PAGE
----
Being creative, being creation

A sweet soul daughter of mine asked me to participate in a project on creativity.  Honored and curious, I accepted and answered six questions on my view and process of all things creative. Below are my responses to questions that we should all ask ourselves regularly, as they always change a bit as we grow; understanding what we are creating, and how we engage in the process shines a bright light on an important element of our soul, illuminating our inner selves and our own perceptions. I included the original questions at the bottom of the page. How would you be the answer?

On Creativity
We are always in creation; we are creating something to be experienced whether we are aware of it or not. It’s an ongoing conversation between the soul and the mind, responses to emotional charges and intuitive impulses. Allowing spirit to produce in and through us something we can experience, whether tangibly or emotionally, often both.
So it’s an expression of the essence of who we are, mingled with divine breath or inspiration to provoke emotion in ourselves or others, to enhance the experience of being human.

Know Yourself
Accessing my creativity is usually just becoming aware of myself and my emotions.  My process is generally assessing how I want to feel, and then using my thoughts to direct the flow of creation towards the goal of the desired outcome. I can feel excitement and a manic joy overwhelm me when I have a rush of creativity or an idea I want to manifest. To stay in creativity, or awareness of what I am creating, I manipulate my body to feel excited and anticipatory to sustain the flow or begin a new project. It’s amazing how connected our physical body is to our cognitive and spiritual energies.

I love to be alone. My most productive environment is in nature, warm and isolated, where I can express myself uninhibited and allow the emotion behind my ideas to take form through my body. Implementing creative ideas are effortless once I return to a quiet spot with whatever tools I am using, I’ve been known to use a sharpie on walls and furniture to quickly write down passing ideas caught in the air.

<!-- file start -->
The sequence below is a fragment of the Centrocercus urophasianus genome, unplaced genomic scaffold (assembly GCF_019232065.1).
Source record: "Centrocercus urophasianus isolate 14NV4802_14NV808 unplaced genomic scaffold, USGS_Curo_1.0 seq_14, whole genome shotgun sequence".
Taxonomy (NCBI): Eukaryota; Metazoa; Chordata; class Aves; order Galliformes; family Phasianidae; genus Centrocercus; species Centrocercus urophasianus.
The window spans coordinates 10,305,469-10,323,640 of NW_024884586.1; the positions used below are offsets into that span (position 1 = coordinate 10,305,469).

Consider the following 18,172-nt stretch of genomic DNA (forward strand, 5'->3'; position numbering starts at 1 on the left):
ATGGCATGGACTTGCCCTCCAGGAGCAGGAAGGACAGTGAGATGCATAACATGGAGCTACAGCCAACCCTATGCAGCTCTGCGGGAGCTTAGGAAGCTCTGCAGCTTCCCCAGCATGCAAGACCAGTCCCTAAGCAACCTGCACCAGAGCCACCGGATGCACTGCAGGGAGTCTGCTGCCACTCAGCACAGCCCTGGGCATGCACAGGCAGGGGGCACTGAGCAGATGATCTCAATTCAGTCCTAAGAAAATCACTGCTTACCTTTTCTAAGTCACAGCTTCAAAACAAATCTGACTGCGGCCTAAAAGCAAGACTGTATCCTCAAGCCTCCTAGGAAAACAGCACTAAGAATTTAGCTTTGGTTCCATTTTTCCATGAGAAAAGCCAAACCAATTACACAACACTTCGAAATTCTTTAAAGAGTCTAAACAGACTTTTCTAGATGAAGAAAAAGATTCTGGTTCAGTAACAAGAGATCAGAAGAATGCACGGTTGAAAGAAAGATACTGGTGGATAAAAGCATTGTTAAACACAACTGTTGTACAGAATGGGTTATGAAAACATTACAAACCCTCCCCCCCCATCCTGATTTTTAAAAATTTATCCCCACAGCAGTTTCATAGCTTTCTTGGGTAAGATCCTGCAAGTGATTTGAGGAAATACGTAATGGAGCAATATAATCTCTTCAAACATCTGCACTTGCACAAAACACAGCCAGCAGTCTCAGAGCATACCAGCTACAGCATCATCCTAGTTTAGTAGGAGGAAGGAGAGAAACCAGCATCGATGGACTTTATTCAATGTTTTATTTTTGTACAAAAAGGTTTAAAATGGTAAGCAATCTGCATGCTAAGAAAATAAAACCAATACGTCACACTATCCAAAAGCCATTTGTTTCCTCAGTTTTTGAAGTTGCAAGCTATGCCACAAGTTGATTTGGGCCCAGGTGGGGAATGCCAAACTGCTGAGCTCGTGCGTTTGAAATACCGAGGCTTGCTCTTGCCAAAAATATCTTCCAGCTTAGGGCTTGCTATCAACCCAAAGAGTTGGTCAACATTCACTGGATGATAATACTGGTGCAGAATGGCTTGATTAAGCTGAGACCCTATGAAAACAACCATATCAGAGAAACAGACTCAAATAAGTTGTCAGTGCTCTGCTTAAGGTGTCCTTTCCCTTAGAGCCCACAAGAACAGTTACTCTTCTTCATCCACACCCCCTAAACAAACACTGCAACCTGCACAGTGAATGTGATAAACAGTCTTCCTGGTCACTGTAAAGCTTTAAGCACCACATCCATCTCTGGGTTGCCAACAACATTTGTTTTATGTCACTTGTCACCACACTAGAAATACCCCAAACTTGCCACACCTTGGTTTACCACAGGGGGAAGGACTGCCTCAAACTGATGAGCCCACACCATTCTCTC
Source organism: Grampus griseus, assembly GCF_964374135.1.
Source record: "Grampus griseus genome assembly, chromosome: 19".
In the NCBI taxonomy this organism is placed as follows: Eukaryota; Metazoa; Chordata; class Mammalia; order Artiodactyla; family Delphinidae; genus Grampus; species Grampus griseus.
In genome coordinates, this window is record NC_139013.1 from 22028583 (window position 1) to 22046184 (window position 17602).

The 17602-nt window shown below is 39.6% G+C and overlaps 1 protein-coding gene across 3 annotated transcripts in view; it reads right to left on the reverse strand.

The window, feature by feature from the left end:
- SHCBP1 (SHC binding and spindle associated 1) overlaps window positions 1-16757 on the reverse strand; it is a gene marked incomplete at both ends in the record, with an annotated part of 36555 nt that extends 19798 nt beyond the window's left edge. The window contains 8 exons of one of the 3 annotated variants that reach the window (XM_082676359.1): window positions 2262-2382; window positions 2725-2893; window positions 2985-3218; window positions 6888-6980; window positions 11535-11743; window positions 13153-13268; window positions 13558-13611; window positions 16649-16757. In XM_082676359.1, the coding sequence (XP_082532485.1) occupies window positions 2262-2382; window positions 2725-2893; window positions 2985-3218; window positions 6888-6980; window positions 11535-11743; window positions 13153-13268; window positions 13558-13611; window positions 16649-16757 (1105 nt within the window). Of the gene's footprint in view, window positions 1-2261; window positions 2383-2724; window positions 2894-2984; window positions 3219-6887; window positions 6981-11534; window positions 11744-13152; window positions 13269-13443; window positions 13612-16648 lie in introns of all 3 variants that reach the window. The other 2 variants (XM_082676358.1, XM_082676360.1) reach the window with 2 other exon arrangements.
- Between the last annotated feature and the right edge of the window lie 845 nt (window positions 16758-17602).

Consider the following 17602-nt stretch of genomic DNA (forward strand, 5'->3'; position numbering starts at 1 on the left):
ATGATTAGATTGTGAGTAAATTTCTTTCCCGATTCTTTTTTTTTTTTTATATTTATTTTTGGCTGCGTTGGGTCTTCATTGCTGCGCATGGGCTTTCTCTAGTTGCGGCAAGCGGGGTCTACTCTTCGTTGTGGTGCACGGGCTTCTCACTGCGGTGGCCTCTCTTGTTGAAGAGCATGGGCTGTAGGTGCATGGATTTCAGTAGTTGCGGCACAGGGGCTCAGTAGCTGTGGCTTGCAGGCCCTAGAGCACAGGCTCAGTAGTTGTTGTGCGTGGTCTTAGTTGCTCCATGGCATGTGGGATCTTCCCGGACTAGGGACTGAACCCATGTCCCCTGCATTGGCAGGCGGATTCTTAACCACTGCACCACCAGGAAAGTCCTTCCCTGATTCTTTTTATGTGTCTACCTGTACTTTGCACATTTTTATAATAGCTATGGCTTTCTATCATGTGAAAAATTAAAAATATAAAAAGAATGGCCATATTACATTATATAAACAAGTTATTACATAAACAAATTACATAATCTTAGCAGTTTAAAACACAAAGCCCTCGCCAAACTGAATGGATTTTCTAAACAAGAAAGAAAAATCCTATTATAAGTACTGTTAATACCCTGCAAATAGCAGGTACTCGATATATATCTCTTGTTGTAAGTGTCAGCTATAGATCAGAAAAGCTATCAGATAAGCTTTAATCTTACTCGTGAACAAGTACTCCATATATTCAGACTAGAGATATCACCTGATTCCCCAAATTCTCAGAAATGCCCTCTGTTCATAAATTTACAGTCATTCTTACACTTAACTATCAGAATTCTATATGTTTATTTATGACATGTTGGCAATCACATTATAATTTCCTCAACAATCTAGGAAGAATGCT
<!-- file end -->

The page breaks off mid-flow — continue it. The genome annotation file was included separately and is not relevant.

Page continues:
I wake up slowly. By the time I’ve had five cappuccinos fed four kids and done whatever else is on the to do list, I recharge with loud music, cathartic dance, and a great orgasm. Although every afternoon I do a prayer/meditation walk through nature, and get a completely different kind of inspiration. More of a glimpse into myself, an ecstatic experience of the creation around me, rather than the chaotic experience of expression through and within me. But if I have my evenings alone, that is when I am most alive, and most productive. I read a lot. Reading anything I can get my hands on inspires me to always be learning, never arriving, and to prefer a question over an answer.

Feeling “uncreative” is just being unaware, or deciding we are not enjoying what we are creating. Getting out of a stagnant or stuck feeling, removing a block or lifting a veil is only difficult when we determine that it is. Although, just as the moon waxes and wanes, we too respond in a cyclical rhythm. I am practicing being in a place of non-judgment.  Rumi poetically reminds us, “Out beyond ideas of right-doing and wrong-doing, there is a field, I’ll meet you there. When the soul lies down in that grass, the world is too full to talk about.”
When I can embrace myself once again, loving and appreciating even the things that I once judged critically, my feelings of frustration evaporate and creativity can be enjoyable again.
And if I’m really stuck? Heavy eyeliner, a provocative tank and perfectly fitted jeans; my favorite jewelry, bare feet, Rolling Stones in the headphones and twenty minutes of heart pounding entertainment for my kids peering out the windows, the disapproving neighbors, the creator of the universe, and the various animals that gather around the field to take it all in. At least one more cappuccino and a roll of tobacco, and I’m unstuck.

Stimulate wonder, be emotional, don’t judge


And now it’s your turn!

1. Creativity: What is creativity to you? Where does it come from? Is creativity a tool, a friend, a partner, a muse, or a cognitive process?
2. Know Yourself: what is your creative process; how do you access your creativity; where do you feel it in your body? How do you know a creative idea is coming? How do you stay in creativity?
3. Space: What type of environment do you need to feel creative? Where do you do your best work?
4. Inspiration: At what time of day are you most creative? Morning, before lunch, while exercising, when walking the dog, and/or late at night? What inspires you: music, nature, other designers, images, textures, scents?
5. Overcome: What do you do when you’re uncreative, when you don’t know what to do or when the project doesn’t speak to you, but you know you have to do it? In other works, how do you overcome feeling stuck?
6. Summary: If you had to sum up your creative process in one word or in one short phrase, what would it be?

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